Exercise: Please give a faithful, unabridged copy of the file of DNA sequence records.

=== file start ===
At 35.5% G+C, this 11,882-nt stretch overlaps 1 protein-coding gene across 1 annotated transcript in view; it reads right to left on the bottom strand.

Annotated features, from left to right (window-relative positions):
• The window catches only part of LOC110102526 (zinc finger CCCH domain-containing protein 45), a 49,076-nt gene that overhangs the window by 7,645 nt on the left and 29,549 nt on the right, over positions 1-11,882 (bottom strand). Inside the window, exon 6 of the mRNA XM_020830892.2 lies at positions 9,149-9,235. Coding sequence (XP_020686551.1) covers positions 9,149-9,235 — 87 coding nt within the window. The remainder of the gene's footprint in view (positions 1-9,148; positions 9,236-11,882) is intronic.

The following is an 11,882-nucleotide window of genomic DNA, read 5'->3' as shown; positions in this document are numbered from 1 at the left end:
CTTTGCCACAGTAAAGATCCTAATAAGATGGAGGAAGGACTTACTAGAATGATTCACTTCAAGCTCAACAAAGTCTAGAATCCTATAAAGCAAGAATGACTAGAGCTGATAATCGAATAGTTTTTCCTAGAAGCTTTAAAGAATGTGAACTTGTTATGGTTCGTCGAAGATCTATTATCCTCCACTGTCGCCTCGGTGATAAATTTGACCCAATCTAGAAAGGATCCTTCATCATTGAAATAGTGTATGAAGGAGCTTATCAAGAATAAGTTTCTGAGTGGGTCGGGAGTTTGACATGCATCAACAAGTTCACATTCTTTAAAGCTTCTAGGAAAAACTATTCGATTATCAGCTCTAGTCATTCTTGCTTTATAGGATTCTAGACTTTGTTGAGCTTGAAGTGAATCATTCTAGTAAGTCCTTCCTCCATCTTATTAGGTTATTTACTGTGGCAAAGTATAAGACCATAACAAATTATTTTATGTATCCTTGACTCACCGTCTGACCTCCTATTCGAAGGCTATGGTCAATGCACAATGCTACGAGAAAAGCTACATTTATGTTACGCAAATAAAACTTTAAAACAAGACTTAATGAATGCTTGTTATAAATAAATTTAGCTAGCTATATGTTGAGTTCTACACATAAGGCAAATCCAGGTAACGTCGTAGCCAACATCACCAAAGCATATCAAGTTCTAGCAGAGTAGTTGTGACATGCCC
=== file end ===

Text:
At 35.5% G+C, this 11,882-nt stretch overlaps 1 protein-coding gene across 1 annotated transcript in view; it reads right to left on the bottom strand.

Annotated features, from left to right (window-relative positions):
• The window catches only part of LOC110102526 (zinc finger CCCH domain-containing protein 45), a 49,076-nt gene that overhangs the window by 7,645 nt on the left and 29,549 nt on the right, over positions 1-11,882 (bottom strand). Inside the window, exon 6 of the mRNA XM_020830892.2 lies at positions 9,149-9,235. Coding sequence (XP_020686551.1) covers positions 9,149-9,235 — 87 coding nt within the window. The remainder of the gene's footprint in view (positions 1-9,148; positions 9,236-11,882) is intronic.

The following is an 11,882-nucleotide window of genomic DNA, read 5'->3' as shown; positions in this document are numbered from 1 at the left end:
CTTTGCCACAGTAAAGATCCTAATAAGATGGAGGAAGGACTTACTAGAATGATTCACTTCAAGCTCAACAAAGTCTAGAATCCTATAAAGCAAGAATGACTAGAGCTGATAATCGAATAGTTTTTCCTAGAAGCTTTAAAGAATGTGAACTTGTTATGGTTCGTCGAAGATCTATTATCCTCCACTGTCGCCTCGGTGATAAATTTGACCCAATCTAGAAAGGATCCTTCATCATTGAAATAGTGTATGAAGGAGCTTATCAAGAATAAGTTTCTGAGTGGGTCGGGAGTTTGACATGCATCAACAAGTTCACATTCTTTAAAGCTTCTAGGAAAAACTATTCGATTATCAGCTCTAGTCATTCTTGCTTTATAGGATTCTAGACTTTGTTGAGCTTGAAGTGAATCATTCTAGTAAGTCCTTCCTCCATCTTATTAGGTTATTTACTGTGGCAAAGTATAAGACCATAACAAATTATTTTATGTATCCTTGACTCACCGTCTGACCTCCTATTCGAAGGCTATGGTCAATGCACAATGCTACGAGAAAAGCTACATTTATGTTACGCAAATAAAACTTTAAAACAAGACTTAATGAATGCTTGTTATAAATAAATTTAGCTAGCTATATGTTGAGTTCTACACATAAGGCAAATCCAGGTAACGTCGTAGCCAACATCACCAAAGCATATCAAGTTCTAGCAGAGTAGTTGTGACATGCCC